Supreme Court holds the necessity of Joint Trial for Admissibility of Confession Statement under Section 30 of the TADA Act

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The Supreme Court in the case of Raja v State of Tamil Nadu held that a confession statement which is not made voluntarily is not admissible as evidence. Further, confession statements of a co-accused are not admitted in the absence of a joint trial.

Brief facts of the case

The Appellant and the 14 other accused had formed an organization named ‘Tamil Pasarai’ for obtaining separate statehood for Tamil Nadu. They planned to blast the Central and State Government buildings with self-designed bombs. They enrolled themselves in a course in electronics from Tamil Nadu Advanced Technical Institute, Trichy. The bomb was planned to be blasted near a State Government building named, Namakkal Kavignar Maligai on 22.09.1990 but at around 6:45 am, the bomb was noticed by the Head Constable and it was subsequently defused. The DSP of the Fort Police Station registered a case under Section 120-B Indian Penal Code read with Sections 3(3) and 4(1) of TADA Act, 1987 and Under Section 5 of the Explosive Substance Act, 1908.

The place of incident was searched and seized items were sent for fingerprint examination. Further, the statements of the witnesses were recorded and after completion of the investigation, the police on 03.09.1993, filed the charge sheet against the Accused Nos. 1 to 14 and the unknown Accused, Under Section 120-B read with Section 3(3), 4(1) of the TADA Act and Section 5 of the Explosive Substance Act and Section 7 read with Section 35(1)s(A), Section 3 read with Section 25(1)(B) of the Arms Act. Thereafter, the statements of the witnesses were recorded by the Special Judge in the aforesaid case. When the IO in the case, took custody of the Appellant, he gave a confession statement. The confession statement of the co-Accused was also recorded on a later date. The Appellant was absconding, hence the proclamation order was issued by the trial court and thereafter the case was split against the Appellant. The validity of the confession statements was taken into consideration in this appeal.

Arguments before the Court

The Appellant’s counsel argued that the confession statement was not taken properly and that it did not follow the guidelines laid down in Kartar Singh v. State of Punjab. The said statement was not voluntary, not recorded in a free atmosphere and that the prescribed procedure under the TADA Act was not followed. The Appellant retracted from his statement, which made it a weak piece of evidence. Also, a joint trial of the co-accused did not take place which makes their confession statements not admissible as evidence. Section 15(1) of the TADA Act, introduced by amending the said Section in the year 1993 which supplements Section 30 of the Evidence Act, mandates that there should be a joint trial.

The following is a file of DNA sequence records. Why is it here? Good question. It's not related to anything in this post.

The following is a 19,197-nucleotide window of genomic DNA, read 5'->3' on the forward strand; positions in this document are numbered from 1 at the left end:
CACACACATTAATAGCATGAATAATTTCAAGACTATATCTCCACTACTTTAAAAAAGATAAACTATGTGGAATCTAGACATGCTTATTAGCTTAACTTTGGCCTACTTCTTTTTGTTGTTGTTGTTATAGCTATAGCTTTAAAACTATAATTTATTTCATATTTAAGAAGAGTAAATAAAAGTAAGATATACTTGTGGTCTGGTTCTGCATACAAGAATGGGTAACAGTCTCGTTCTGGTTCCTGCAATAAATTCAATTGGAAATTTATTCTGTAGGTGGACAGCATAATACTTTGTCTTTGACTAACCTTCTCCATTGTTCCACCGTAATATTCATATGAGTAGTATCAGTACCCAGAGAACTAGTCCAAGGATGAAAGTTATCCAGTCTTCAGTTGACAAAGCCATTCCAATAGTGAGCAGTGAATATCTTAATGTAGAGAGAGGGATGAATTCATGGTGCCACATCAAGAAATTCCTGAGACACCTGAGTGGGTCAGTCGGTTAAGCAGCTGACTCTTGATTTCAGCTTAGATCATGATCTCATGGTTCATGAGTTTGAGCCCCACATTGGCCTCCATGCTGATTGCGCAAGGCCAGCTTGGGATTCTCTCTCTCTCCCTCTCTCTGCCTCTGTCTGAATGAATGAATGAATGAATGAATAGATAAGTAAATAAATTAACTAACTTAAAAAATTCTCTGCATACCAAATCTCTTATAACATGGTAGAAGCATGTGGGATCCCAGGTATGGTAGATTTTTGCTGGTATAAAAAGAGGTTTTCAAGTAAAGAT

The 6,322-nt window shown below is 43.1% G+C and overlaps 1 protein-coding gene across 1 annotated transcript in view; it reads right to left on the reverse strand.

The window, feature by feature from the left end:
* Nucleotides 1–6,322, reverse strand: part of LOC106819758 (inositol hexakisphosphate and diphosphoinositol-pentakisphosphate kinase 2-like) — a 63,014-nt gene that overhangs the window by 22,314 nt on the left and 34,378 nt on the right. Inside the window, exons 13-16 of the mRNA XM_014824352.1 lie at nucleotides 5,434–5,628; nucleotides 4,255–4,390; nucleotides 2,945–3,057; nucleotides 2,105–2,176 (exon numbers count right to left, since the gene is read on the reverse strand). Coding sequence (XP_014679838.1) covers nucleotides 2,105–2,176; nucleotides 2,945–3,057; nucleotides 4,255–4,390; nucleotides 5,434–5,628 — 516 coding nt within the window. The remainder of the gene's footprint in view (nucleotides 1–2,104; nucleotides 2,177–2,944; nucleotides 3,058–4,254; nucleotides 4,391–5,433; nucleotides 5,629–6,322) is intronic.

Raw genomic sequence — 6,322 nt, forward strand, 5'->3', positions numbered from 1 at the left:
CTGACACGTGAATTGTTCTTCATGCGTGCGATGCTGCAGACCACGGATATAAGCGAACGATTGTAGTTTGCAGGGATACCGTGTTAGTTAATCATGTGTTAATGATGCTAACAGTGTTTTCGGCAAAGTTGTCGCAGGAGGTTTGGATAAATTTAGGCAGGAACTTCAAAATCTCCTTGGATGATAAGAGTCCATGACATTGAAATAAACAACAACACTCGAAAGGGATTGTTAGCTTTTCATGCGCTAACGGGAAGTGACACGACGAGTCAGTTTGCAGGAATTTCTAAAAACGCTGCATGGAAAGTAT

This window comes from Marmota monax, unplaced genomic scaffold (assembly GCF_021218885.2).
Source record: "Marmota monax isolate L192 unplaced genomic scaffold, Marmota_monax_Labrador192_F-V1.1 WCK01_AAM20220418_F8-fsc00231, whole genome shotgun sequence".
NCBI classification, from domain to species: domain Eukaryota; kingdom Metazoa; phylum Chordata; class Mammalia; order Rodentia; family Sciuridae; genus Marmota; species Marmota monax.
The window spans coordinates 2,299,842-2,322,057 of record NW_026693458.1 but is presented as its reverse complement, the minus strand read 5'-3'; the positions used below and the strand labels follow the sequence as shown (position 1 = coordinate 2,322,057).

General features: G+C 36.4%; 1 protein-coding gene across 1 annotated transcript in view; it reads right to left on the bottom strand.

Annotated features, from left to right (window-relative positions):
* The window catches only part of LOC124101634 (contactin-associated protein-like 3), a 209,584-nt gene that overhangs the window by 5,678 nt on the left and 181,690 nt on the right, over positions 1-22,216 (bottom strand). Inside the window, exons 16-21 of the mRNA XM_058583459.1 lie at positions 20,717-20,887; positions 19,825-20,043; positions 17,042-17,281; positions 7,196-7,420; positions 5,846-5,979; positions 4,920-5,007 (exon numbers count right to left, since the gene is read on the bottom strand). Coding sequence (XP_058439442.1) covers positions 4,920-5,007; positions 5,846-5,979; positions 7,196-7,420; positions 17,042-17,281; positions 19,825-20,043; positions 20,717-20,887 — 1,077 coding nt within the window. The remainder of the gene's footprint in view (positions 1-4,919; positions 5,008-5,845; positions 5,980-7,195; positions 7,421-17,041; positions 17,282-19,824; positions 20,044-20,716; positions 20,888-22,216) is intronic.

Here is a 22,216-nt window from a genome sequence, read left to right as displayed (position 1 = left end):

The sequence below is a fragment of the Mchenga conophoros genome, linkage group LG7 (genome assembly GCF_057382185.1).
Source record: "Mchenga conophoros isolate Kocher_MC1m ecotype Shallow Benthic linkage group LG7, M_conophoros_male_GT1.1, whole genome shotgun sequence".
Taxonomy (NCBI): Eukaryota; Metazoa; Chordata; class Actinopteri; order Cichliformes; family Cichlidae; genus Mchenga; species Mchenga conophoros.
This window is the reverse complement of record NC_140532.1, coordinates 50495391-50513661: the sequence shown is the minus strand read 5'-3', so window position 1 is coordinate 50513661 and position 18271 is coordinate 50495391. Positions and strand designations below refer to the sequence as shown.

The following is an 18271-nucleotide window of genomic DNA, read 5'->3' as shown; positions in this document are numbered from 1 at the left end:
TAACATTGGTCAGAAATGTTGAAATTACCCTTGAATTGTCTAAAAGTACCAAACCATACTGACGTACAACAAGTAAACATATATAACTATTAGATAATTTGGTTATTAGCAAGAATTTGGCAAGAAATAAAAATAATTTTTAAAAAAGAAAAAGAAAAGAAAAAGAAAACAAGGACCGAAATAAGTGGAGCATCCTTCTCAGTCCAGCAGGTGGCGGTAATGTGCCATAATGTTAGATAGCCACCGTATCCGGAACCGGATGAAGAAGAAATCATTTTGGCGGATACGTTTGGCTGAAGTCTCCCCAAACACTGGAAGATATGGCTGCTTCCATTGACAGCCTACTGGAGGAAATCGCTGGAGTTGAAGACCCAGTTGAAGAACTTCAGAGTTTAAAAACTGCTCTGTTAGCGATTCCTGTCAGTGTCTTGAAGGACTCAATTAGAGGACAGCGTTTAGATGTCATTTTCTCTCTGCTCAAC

The Respondent counsel for the State supported the reliance of the designated court on the confession statement of the Appellant and of the two co-accused and the subsequently convicted them.

Supreme Court’s View

The first question for consideration by the court was whether the Appellant has confessed voluntarily and truthfully. The law of confession is embodied in Sections 24 to 30 of the Indian Evidence Act, 1872. Whether a confession is voluntary or not is essentially a question of fact. Recognizing the stark reality of the accused being enveloped in a state of fear and panic, anxiety and despair while in police custody, the Evidence Act has excluded the admissibility of a confession made to the police officer.

Nevertheless, Section 15(1) of the TADA Act is a self-contained scheme for recording the confession of an accused charged with an offence under the said Act. This provision of law is a departure from the provisions of Sections 25 to 30 of the Evidence Act. Section 15 of the TADA Act operates independently of the Evidence Act and the Code of Criminal Procedure. In Kartar Singh v. State of Punjab, a Constitution Bench of this Court while upholding the validity of the said provision has issued certain guidelines to be followed while recording the confession. These guidelines are:

  1. The confession should be recorded in a free atmosphere in the same language in which the person is examined and as narrated by him;
  2. The person from whom a confession has been recorded Under Section 15(1) of the Act, should be produced before the Chief Metropolitan Magistrate or the Chief Judicial Magistrate to whom the confession is required to be sent Under Rule 15(5) along with the original statement of confession, written or recorded on the mechanical device without unreasonable delay;